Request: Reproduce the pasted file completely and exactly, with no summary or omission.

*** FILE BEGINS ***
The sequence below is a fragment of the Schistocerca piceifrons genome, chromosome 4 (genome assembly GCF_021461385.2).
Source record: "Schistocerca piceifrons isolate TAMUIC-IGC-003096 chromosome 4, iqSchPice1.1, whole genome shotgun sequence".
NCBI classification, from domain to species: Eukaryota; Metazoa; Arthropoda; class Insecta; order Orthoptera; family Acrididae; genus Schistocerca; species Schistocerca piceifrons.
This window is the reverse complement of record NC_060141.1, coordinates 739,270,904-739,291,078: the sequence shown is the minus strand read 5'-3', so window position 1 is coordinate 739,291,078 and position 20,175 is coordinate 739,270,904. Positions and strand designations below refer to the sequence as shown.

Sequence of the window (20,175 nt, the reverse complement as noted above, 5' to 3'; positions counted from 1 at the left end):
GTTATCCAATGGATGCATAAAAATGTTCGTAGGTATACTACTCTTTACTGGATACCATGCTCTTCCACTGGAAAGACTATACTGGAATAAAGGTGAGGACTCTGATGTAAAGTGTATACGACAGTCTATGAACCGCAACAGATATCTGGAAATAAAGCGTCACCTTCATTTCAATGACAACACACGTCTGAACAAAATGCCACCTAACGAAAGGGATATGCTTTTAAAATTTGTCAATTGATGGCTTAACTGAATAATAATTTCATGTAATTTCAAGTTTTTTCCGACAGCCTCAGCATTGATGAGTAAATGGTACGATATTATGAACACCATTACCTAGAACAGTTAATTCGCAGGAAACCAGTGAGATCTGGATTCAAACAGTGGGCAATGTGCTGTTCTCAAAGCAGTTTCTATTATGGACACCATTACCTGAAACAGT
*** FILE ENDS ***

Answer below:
The sequence below is a fragment of the Schistocerca piceifrons genome, chromosome 4 (genome assembly GCF_021461385.2).
Source record: "Schistocerca piceifrons isolate TAMUIC-IGC-003096 chromosome 4, iqSchPice1.1, whole genome shotgun sequence".
NCBI classification, from domain to species: Eukaryota; Metazoa; Arthropoda; class Insecta; order Orthoptera; family Acrididae; genus Schistocerca; species Schistocerca piceifrons.
This window is the reverse complement of record NC_060141.1, coordinates 739,270,904-739,291,078: the sequence shown is the minus strand read 5'-3', so window position 1 is coordinate 739,291,078 and position 20,175 is coordinate 739,270,904. Positions and strand designations below refer to the sequence as shown.

Sequence of the window (20,175 nt, the reverse complement as noted above, 5' to 3'; positions counted from 1 at the left end):
GTTATCCAATGGATGCATAAAAATGTTCGTAGGTATACTACTCTTTACTGGATACCATGCTCTTCCACTGGAAAGACTATACTGGAATAAAGGTGAGGACTCTGATGTAAAGTGTATACGACAGTCTATGAACCGCAACAGATATCTGGAAATAAAGCGTCACCTTCATTTCAATGACAACACACGTCTGAACAAAATGCCACCTAACGAAAGGGATATGCTTTTAAAATTTGTCAATTGATGGCTTAACTGAATAATAATTTCATGTAATTTCAAGTTTTTTCCGACAGCCTCAGCATTGATGAGTAAATGGTACGATATTATGAACACCATTACCTAGAACAGTTAATTCGCAGGAAACCAGTGAGATCTGGATTCAAACAGTGGGCAATGTGCTGTTCTCAAAGCAGTTTCTATTATGGACACCATTACCTGAAACAGT